Thursday, March 09, 2017
John Stossel, writing
about the prospect of less federal funding for the arts, nicely sums
up how such schemes create and entrench cadres of
... Arts grants tend to go to people who got prior arts grants.Or, as I once replied to a leftist colleague who spammed me the last time people were in a froth about "killing Big Bird": "Government funding equals government control." (For clarity, (1) the above is just one of several ways this happens, and (2) "fixing" things so the "needy" would always get funds does not change the fact that the money was stolen in the first place.)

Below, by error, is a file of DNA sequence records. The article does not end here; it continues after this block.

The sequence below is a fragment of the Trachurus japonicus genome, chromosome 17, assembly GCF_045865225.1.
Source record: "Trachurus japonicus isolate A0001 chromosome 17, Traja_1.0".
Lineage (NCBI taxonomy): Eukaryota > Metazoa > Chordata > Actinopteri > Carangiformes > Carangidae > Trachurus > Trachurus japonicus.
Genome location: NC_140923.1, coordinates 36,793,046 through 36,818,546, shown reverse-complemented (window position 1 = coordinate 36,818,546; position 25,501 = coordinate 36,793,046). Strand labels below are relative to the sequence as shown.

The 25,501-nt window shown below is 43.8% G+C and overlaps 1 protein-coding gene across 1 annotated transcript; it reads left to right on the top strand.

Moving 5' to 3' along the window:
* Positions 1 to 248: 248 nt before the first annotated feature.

Some have friends on grant-making committees. Some went to the same schools as the people who pick what to subsidize. They know the right things to say on applications so they look "serious" enough to underwrite. They're good at writing applications. They're not necessarily good at art.
And, regarding Big Bird, Stossel notes that Sesame Street successfully privatized some time ago, and "no longer gets government funds." So it is doubly ironic that the news is running photos of Big Bird, now that these cuts are being discussed again. If he symbolizes anything about good art, it is that it can and does do well with private support.
Art is too important to be controlled in any way by the government, and it is a monstrous injustice that we're being robbed to perpetuate the situation. It is a shame that this classed-up swindle is going to survive at all.